It was during man’s darkest period in history as war swept across the planet, that Japan’s most honored master of Budo, Morihei Ueshiba had a vision. He would follow a new path that would be called Aikido. “The only answer to aggression is love and harmony” he would say. In 1942 O’Sensei started building the Aiki shrine and outdoor dojo amid the farmlands of Iwama in the Ibaraki countryside.
The practice of Aikido continues today with his grandson Moriteru Ueshiba who inherited the title of Doshu. At his morning class which begins at dawn, Doshu teaches Irimi-nage, bringing the founders concepts alive. As the attacker moves forward to strike, he is not stopped. Instead Doshu avoids conflict by entering to his side, and in turning to face the same direction they harmonize. “This is the harmony of Aikido” says Doshu, “becoming one with the opponent.”
“The late Gozo Shioda was the prodigy pupil of O’Sensei and in 1955 founded Yoshinkan Aikido and a new generation of Aikido masters. Chino Susumo and Ando Tsuneo are two of them. Chino sensei is head of the Yoshinkan Hombu dojo while Ando sensei left to open his own Aikido school. “Spirit is very important” says Ando sensei. “It is timing and cannot be late. It should invite the opponent and lead him in.” Episode Three of Warriors of Budo closes with a series of demonstration of these principles by Ando sensei and Jim Dawes, his uchideshi.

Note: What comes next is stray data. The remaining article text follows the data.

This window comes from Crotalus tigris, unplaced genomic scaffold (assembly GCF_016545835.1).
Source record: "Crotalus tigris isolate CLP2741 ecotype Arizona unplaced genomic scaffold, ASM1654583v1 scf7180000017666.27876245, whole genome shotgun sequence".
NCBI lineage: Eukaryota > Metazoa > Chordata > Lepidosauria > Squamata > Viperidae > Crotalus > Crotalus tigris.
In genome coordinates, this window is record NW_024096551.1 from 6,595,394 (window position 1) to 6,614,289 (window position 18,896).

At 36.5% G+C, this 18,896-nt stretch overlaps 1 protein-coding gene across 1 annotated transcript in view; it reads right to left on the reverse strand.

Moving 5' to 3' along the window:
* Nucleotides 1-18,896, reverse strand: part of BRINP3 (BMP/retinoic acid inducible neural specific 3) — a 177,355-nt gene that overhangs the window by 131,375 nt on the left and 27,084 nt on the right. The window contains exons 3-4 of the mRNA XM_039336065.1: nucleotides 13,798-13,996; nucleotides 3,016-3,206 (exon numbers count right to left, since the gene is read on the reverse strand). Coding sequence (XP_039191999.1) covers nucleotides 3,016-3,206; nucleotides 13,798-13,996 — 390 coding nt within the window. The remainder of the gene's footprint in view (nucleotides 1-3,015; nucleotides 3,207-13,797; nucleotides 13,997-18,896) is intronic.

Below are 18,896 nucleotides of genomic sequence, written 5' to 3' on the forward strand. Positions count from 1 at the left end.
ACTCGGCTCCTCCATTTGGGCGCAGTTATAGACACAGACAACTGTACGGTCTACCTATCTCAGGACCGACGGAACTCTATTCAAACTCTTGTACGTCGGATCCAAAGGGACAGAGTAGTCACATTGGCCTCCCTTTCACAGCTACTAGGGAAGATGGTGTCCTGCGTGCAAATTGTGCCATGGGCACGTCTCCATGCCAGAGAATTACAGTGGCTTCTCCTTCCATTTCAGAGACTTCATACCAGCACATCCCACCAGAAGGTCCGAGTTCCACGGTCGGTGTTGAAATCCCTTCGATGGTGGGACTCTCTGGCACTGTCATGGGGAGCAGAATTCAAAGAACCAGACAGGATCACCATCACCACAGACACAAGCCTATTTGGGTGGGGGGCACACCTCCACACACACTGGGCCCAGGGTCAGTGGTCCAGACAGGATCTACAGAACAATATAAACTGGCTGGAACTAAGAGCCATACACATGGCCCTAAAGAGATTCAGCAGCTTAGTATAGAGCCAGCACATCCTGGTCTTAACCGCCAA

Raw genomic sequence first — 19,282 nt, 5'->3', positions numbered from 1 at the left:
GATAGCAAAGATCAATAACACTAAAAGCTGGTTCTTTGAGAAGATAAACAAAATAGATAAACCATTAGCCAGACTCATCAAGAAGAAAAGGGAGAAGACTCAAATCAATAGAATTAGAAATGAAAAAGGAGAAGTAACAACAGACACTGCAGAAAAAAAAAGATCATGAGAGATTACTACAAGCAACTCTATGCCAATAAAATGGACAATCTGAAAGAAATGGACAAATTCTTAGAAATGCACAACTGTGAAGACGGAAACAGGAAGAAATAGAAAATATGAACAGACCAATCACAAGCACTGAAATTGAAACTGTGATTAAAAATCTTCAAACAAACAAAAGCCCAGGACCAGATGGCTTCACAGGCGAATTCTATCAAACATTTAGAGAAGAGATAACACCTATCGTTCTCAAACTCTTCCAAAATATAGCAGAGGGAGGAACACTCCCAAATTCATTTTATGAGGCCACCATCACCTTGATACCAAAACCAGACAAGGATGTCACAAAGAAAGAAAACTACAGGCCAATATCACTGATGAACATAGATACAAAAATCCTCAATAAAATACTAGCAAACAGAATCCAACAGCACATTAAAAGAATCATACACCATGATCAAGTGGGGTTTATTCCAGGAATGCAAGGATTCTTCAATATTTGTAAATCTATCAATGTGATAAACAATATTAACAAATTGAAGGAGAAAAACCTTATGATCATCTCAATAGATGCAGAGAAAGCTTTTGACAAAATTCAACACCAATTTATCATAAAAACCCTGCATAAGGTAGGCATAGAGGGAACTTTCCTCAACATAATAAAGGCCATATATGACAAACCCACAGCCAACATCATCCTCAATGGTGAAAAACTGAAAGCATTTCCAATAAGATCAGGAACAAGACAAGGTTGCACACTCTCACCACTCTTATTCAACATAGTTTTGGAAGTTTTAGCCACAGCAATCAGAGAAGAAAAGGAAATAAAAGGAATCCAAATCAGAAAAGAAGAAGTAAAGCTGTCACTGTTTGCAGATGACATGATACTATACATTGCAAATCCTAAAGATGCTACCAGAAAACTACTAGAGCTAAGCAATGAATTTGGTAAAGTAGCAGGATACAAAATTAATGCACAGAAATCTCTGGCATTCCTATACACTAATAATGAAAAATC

In the words of the founder of Aikido, Morihei Ueshiba, “The true way of the warrior is the art of peace.”